Who or Whom? | Whoever or Whomever? Did Carl Sagan Goof? Reference Problems | Which or That? | My Wife and I? | Inclusive Pronouns | Singular Their | My or Me? | "Me, Myself, and I" | More Me, Myself, and I | English in San Diego
Could you tell me the proper use of the pronouns "who" vs "whom"?
Who relates to whom in the same way he relates to him. Who is the subject, whom is the object.
We can keep most pronouns straight most of the time. Native speakers of English, for instance, would never say, "Him go to the party" or "The ball hit he." Yet when using who/whom those same speakers often get confused.
The confusion arises because who and whom are used only in questions "Who called?" "To whom did she speak?" or in relative clauses:
Use whom with prepositions:
Use whom when an objective pronoun is clearly needed:
When in doubt use who.
For further information, look at the pronoun table and read the letters below:
Question:In the sentence "I like whomever likes me," what sentence part is the word "whomever"?
"Whomever" cannot be a relative pronoun since it is part of a noun clause and not an adjective clause (and therefore is not "relating" anything to the rest of the sentence). It is not part of an adverb clause and therefore cannot be a subordinating conjunction. . . .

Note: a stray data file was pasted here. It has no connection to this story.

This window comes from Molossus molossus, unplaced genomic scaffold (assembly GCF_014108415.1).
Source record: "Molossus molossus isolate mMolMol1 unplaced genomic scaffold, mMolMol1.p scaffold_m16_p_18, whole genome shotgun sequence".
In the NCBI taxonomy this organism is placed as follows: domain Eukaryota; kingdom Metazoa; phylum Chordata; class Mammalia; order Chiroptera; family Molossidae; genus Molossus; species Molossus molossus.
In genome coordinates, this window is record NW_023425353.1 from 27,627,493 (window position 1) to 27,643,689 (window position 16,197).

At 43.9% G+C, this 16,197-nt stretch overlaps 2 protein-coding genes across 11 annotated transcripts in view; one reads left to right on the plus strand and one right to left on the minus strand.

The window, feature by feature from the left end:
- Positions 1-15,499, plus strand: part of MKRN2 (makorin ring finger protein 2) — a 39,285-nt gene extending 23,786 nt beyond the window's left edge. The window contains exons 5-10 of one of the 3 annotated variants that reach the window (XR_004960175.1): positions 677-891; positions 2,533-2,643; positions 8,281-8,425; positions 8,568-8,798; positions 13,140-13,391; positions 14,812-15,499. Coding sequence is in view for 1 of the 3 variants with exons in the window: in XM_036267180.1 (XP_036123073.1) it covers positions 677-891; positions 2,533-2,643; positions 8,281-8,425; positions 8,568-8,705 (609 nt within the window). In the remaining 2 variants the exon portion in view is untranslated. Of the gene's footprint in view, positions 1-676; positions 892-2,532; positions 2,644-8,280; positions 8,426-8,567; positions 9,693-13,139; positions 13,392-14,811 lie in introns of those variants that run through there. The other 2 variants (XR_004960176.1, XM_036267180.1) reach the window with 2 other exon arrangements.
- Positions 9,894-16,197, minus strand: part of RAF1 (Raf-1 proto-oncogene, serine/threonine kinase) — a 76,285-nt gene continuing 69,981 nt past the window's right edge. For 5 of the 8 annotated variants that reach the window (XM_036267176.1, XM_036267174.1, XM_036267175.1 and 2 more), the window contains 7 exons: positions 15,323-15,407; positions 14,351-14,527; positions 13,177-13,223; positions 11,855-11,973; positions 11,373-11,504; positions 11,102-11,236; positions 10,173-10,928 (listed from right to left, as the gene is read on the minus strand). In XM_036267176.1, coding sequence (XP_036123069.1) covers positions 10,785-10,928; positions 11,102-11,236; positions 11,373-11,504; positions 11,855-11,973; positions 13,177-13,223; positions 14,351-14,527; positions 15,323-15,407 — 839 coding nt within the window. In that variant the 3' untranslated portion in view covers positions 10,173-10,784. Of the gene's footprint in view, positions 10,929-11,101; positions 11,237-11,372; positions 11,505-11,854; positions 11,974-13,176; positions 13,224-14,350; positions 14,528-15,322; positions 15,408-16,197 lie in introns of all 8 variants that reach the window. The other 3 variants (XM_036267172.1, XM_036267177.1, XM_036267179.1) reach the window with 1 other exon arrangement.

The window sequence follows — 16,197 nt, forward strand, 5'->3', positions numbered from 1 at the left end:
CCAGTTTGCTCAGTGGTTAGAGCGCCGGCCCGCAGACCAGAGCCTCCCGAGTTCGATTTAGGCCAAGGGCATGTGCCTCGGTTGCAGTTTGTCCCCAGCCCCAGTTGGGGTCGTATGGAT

I . . . have dubbed these words subordinate pronouns, a term I made up. What do you call them? . . . . Been wondering about this for years.
Answer: Beyond any question, pronouns are among the more bothersome parts of speech.
As you observe, some grammatical terms are inadequate. In the example you give, "whomever" does not act like a relative pronoun; it does not refer to anything in the main clause. Your invention of "subordinate pronoun" makes sense. Unless they are used in questions, relative pronouns always introduce dependent clauses.